Data protection: what the US can learn from the EU’s GDPR
Written by: Lee Holcomb
Originally published in TLAW Fall Newsleter
Data breaches have been in the news recently, drawing attention to the importance of data protection and privacy. While protecting data is important for individual citizens, it's especially crucial for businesses that collect, store and process personally identifiable information. As an attorney, you need to be aware of regulations governing best practices to protect the confidential information that is collected, processed or stored by your firm. It is also likely that you will increasingly be asked to advise clients on current best practices for protecting private information that is collected in their daily business operations.
While the US may have once been the global leader in providing industry regulations to guide companies, that is arguably no longer the case. The US does not have a comprehensive single body of laws or regulations that govern data security and protection. Instead, businesses operating in the US have to look to both federal laws and regulations, state laws, and industry guidelines. This is not to say that the US does not provide guidance. The US has several acts and regulations related to the storage and use of personal data, including the Federal Trade Commission Act (FTC Act), and sector-specific acts such as the Health Insurance Portability and Accountability Act of 1996 (HIPAA), and the Sarbanes-Oxley Act of 2002 (SOX).
The EU General Data Protection Regulation (GDPR) is raising the bar and taking the lead in setting global standards and guidelines to protect personally identifiable information in a more uniform manner. The provisions won’t go into full effect until next year, but businesses across the globe are already scrambling to prepare. Although you may not practice in the EU, the impact on US businesses will be significant and potentially far-reaching.
For US businesses directly affected by the GDPR, the transition to compliance will likely be costly, both in implementation and, potentially, fines if businesses are found to not be compliant with the requirements. But it is not all bad news, and US attorneys need to take note of the benefits of the GDPR and how it may affect US data protection standards moving forward—even if they don’t think that the guidelines will directly affect their practice. With the growing threat of data breaches, all organizations that collect, process or store personal data need to implement policies and procedures to protect data and respond if a breach occurs.
At its most basic level, the GDPR provisions require organizations to understand the type of data they are collecting, where they are storing it, and who has access to this information. Companies must also develop a plan to protect the information and deal with a breach if one occurs. These are arguably standards that should be in place for all businesses. Companies in Europe and international businesses are already starting to take steps to become compliant with the guidelines and the new mandatory provisions. As more breaches are reported on a daily basis, courts and attorneys in the US will likely look to stronger regulations and guidelines, such as those found in the GDPR, as a baseline for companies to protect personal data. Here are some things the US can learn from the GDPR.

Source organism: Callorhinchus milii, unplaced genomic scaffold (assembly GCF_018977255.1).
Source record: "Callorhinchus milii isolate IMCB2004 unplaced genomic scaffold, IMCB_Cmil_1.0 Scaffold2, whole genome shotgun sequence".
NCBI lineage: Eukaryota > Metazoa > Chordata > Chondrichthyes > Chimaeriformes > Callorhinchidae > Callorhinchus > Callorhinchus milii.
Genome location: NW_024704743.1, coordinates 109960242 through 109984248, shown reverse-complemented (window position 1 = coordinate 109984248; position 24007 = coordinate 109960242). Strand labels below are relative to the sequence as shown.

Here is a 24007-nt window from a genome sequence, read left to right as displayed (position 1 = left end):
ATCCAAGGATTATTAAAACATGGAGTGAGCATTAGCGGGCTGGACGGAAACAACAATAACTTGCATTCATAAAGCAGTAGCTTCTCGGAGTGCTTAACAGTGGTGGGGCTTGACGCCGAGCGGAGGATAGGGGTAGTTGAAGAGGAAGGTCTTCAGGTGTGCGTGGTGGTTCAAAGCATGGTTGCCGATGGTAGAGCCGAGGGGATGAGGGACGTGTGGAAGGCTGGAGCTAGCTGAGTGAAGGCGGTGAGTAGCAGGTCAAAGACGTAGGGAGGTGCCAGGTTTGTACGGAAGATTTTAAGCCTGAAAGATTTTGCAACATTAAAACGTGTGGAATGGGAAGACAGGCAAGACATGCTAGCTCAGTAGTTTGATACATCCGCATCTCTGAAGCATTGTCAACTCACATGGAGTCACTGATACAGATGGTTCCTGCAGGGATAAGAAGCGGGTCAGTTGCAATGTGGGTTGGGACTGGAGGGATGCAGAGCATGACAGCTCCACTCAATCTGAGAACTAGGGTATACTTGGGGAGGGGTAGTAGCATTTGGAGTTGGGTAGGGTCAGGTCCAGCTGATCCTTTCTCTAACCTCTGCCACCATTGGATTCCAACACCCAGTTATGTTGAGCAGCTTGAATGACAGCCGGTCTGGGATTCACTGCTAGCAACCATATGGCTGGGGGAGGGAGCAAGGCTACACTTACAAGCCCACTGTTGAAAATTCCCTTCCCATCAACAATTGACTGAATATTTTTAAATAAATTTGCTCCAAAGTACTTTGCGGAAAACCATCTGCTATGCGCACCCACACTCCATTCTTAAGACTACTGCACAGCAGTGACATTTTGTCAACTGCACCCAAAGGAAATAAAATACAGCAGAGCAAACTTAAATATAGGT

How are US businesses affected by the GDPR?
Many international corporations will be required to comply, even if they don’t have an office in the EU. The GDPR will have a fairly broad application, applying to businesses physically located in the EU; businesses located in third party countries; businesses that are not established in the EU but are offering goods or services in the EU (including Internet services); and businesses with “establishments” in the EU. See Art. 3 of the GDPR.
What is the biggest impact of the GDPR?
It is important to point out that many of the privacy policies laid out in the GDPR have already been in place under preexisting business requirements for companies that are operating in Europe. However, there is one new and potentially costly requirement: many businesses will be required to have a designated data protection officer (DPO). This role has the responsibility and authority to protect personal data and make sure the organization is in compliance with GDPR obligations.
It is important to note that this position is different than a Chief Information Officer in several respects. One of the main differences is that the DPO may have ideas and recommendations that are more customer centric than other c-level positions in an organization. The DPO’s number one job is to protect customer data, not advance the business. Under the GDPR, the position is protected—a DPO cannot be dismissed for their recommendations.
Which businesses need to have a Data Protection Officer?
To be in compliance, you will need to have a DPO if your business involves any of the following, which are directly quoted from Article 37(1) of the GDPR: